Is a Hybrid Approach to Workers’ Compensation Right for Your Company?

Posted in: Commercial Insurance

When it comes to workers’ compensation insurance, most companies purchase a policy from an insurance company and opt to be “fully insured.” If your company is fully insured, but you are looking to reduce your costs, your organization could be a candidate for a hybrid solution. Read on for an overview of how it works.

Traditional workers’ compensation

Traditional workers’ compensation insurance covers lost wages, medical costs, and rehabilitation expenses for workers who are injured or contract an occupational disease on the job. The coverage is provided in two parts: statutory state benefits (SSB) and employers liability.

  • Statutory state benefits include loss of wages, medical expenses, and rehabilitation costs, but the limits and extent of coverage may vary, depending on state regulations.
  • Employers liability insurance protects companies from loss due to fatality, disease, or injury in the workplace caused by its own gross negligence (e.g., unsafe workplace conditions or practices).

If employees get hurt, they can only file a claim under one of the above mentioned categories, which is most often the SSB.

Disadvantages of traditional coverage

Traditional workers’ comp plans do come with some noted advantages, including access to the insurance company’s resources to help you control losses, resolve claims in a timely and smooth manner to manage costs, and expedite the recovery and return to work of an injured employee. Additionally, the workers’ comp rate is fixed for the year so you can more accurately project your costs.

But downsides arise for companies that are subject to seasonal swings in business (which may affect their ability to make installment payments during limited cash flow months); do work that varies by contract (which may require changing types of work or locations); or offer potentially hazardous services (since not all insurance companies are willing to insure high-risk operations).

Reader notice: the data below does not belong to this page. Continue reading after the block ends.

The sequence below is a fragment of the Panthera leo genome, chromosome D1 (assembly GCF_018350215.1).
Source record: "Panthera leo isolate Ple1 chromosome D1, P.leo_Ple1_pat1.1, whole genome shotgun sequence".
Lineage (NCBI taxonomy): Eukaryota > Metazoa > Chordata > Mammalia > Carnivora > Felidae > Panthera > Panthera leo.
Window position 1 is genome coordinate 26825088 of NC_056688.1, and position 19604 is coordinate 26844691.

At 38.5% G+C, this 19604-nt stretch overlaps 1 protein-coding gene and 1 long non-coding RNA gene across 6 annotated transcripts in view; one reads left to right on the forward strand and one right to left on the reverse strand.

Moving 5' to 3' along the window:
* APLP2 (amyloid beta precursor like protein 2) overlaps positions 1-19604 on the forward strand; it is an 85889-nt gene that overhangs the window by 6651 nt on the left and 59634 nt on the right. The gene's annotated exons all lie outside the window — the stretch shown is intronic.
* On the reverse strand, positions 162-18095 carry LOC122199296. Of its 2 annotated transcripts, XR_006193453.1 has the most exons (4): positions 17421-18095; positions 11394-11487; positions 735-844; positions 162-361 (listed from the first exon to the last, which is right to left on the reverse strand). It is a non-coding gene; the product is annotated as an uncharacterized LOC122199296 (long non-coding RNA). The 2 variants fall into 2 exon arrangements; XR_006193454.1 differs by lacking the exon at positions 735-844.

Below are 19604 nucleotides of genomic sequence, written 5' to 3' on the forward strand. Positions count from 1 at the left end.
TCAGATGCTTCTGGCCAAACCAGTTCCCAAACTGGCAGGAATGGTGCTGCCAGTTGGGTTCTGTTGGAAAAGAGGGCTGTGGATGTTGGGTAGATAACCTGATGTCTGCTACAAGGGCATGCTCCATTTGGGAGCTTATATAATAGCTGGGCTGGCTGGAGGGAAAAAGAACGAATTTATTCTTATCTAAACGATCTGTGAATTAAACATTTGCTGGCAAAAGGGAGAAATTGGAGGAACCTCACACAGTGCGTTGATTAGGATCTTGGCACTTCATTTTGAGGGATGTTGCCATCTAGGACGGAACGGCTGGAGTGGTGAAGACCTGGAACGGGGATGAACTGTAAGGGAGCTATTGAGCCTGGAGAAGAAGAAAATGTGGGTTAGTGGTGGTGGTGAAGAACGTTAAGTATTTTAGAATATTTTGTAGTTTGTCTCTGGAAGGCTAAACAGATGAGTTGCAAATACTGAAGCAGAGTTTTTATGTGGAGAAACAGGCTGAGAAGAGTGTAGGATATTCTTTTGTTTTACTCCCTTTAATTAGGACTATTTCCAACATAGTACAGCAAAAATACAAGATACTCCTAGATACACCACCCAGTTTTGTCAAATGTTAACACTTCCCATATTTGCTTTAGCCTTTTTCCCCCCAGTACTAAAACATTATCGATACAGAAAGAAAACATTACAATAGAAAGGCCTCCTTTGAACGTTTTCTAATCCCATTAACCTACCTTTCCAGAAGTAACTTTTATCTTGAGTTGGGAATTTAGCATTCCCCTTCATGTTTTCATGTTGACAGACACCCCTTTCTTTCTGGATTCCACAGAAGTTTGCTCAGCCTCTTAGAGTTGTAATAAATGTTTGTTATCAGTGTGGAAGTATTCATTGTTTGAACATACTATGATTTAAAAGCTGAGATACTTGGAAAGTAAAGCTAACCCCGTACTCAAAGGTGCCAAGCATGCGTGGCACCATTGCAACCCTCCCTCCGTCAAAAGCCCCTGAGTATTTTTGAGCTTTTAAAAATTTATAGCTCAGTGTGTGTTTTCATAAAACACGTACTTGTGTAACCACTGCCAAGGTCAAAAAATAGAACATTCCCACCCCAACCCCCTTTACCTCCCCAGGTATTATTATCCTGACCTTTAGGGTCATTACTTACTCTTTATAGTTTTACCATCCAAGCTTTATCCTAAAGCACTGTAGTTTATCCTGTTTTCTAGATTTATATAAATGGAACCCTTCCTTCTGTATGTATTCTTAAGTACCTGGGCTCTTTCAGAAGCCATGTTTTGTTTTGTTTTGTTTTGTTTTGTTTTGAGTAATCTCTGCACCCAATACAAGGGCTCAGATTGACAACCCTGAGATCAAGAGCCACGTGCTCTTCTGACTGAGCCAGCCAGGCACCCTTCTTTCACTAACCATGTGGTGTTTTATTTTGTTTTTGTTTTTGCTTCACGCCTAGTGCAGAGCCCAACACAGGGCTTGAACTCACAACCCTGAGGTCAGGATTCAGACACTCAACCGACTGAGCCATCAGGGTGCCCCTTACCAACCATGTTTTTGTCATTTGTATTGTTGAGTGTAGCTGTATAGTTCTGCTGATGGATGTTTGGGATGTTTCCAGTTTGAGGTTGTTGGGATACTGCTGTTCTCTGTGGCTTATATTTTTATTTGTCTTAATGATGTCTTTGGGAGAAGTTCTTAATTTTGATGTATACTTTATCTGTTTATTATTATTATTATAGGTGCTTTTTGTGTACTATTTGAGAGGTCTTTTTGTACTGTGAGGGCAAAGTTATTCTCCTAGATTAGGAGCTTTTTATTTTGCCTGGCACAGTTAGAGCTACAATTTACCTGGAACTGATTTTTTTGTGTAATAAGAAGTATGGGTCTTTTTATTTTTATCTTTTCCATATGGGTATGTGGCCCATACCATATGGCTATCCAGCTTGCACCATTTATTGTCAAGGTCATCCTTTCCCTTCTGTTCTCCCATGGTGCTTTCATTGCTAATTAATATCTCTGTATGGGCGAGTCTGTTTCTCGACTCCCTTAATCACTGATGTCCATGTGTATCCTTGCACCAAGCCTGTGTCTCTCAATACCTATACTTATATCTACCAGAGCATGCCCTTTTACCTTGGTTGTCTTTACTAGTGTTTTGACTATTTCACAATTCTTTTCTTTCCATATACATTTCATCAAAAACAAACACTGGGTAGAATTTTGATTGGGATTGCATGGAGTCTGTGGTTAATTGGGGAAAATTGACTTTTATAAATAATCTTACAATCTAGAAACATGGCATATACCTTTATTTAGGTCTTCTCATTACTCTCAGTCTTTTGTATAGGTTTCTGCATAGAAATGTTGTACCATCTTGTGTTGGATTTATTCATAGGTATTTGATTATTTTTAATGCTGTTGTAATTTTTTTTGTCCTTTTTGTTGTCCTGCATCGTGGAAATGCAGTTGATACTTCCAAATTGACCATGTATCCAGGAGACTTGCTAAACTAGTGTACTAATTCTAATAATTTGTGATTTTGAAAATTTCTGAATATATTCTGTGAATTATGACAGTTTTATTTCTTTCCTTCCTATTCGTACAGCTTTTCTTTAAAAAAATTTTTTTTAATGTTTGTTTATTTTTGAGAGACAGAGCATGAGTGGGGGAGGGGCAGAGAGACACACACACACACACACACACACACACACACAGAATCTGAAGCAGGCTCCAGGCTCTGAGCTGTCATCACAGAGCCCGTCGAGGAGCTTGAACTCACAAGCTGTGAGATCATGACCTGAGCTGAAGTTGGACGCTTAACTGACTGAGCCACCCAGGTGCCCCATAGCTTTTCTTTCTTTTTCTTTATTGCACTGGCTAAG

Other drawbacks of traditional workers’ comp insurance:

  • Workers’ comp rates for businesses may increase due to the combined loss ratios of participating insurance companies on the market.
  • Claim frequencies have been rising as a result of more law firms encouraging claims-filings.
  • Increasingly, courts issue decisions in favor of the employee, the claimant.
  • The implementation of the Patient Protection and Affordable Care Act (PPACA) makes it difficult for an insurance company to investigate a claim for an injured worker due to its privacy protections, which can prolong the claims process and can increase the compensation paid to the injured employee.
  • Poor claims adjudication, which negatively affects workers’ comp premiums, is chronic in all states.

The co-employment or “hybrid” alternative

An alternative to traditional (fully insured) workers’ compensation is being self-insured, an option generally only available only to the largest firms. Some companies that cannot qualify for self-insurance due to size, might be prime candidates for a co-employment program, a hybrid between being fully-insured and self-insured that provides a number of different benefits not available in a traditional insurance program.